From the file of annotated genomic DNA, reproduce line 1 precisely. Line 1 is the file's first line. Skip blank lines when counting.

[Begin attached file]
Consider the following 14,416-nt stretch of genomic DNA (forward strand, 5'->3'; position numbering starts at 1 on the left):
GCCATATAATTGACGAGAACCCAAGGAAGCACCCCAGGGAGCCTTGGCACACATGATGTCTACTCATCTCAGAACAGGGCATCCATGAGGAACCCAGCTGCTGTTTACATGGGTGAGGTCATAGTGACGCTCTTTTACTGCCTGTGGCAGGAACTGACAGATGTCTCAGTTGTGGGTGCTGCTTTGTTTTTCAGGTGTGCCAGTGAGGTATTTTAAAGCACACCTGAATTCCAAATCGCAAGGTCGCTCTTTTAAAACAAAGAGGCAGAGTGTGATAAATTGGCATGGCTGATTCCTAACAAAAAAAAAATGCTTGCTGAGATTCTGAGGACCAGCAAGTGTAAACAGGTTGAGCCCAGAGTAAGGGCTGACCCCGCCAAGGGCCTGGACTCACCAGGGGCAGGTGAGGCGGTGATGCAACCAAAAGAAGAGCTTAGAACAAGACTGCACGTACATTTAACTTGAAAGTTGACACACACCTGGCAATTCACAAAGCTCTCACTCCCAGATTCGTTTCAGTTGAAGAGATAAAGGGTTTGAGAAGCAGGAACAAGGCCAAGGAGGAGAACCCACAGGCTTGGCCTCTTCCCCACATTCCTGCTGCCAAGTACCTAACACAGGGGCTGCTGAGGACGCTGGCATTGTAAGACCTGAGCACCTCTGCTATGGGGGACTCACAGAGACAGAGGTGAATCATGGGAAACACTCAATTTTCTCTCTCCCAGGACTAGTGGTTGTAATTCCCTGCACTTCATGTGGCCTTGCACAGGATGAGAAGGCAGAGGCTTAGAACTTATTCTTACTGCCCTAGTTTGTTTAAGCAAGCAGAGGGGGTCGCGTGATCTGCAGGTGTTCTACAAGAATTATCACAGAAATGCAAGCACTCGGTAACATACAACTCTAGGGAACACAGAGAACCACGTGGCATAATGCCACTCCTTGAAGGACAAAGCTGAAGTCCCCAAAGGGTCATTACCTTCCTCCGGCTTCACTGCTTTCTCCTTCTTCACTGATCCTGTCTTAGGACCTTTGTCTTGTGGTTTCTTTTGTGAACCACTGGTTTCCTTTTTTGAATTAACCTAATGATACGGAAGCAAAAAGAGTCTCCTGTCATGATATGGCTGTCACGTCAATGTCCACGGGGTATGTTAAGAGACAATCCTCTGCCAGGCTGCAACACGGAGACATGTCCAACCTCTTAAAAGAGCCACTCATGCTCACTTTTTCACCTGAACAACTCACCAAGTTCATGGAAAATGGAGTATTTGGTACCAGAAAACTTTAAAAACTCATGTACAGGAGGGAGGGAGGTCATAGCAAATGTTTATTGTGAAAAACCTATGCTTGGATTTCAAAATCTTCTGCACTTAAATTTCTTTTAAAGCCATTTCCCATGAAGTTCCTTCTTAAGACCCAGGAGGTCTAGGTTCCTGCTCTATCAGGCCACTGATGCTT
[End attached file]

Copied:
Consider the following 14,416-nt stretch of genomic DNA (forward strand, 5'->3'; position numbering starts at 1 on the left):